Susan Landmann has been on a low-fat, largely organic diet since her treatment for TNBC, which was diagnosed in August 2009. She has been conscientious about her diet, and here’s photographic proof of her seriousness of purpose: a refrigerator brimming with beautiful healthy goodies. Yum. But Susan is sick of it. She is about one carrot stick away from chucking the whole thing. And you know what, if you are too severe with yourself—if you do not allow yourself a treat once in a while—chances are good your diet will not last.
First, let’s be clear on the definition of diet. A true, healthy diet refers to the way you plan to eat for the rest of your life. It is not a short-term thing until you reach some goal–lose weight, get three years beyond TNBC. It is forever. A cancer-beating diet should be low in fat, high in veggies and fruits, with lots of nuts, seeds, and whole grains.
But most people cannot sustain this without a break every now and then—some fat, some sweets. As long as you do not go overboard, some goodies occasionally can actually help you stay on track.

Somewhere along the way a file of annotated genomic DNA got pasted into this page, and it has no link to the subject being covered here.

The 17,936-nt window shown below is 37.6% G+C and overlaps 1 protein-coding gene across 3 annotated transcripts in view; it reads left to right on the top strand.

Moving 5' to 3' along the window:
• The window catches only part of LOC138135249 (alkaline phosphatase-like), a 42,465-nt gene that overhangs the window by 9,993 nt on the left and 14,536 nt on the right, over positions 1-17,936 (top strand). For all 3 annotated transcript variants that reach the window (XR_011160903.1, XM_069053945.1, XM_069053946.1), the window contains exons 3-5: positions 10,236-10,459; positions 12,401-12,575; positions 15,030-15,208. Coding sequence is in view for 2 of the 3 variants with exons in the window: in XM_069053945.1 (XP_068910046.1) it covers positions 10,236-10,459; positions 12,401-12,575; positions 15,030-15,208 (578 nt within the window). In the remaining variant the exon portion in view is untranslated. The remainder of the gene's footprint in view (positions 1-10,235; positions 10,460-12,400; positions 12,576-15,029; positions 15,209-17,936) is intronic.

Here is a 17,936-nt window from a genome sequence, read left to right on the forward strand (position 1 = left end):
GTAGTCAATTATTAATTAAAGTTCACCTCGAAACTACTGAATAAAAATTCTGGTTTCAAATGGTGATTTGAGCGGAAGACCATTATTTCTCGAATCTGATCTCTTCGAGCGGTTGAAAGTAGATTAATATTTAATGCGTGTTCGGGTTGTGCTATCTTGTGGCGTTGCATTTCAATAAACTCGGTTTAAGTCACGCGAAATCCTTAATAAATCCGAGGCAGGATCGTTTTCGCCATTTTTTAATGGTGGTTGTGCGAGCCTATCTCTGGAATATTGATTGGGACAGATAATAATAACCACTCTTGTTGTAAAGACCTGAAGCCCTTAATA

But here is what I have noticed recently. I seriously fell off my diet for a month or two—the lure of French fries, cookies, and red meat just got to me and, after five years of being a hard-core healthy eater, I returned to some bad habits. You know what else returned? The headaches that used to bother me. The pain in my head is pretty immediate and clear proof from my body that it preferred the healthy fare. It is true that eating well has long-term benefits for our health, but it also has some great short-term benefits in how we feel. I have more energy, a better attitude, and fewer headaches when I choose not to chew the fat.
Still, severity is never a good thing. Eating healthy can mean some treats every now and then. Moderation is such a reasonable concept.
And another thing: Susan’s refrigerator is a lot cleaner than mine.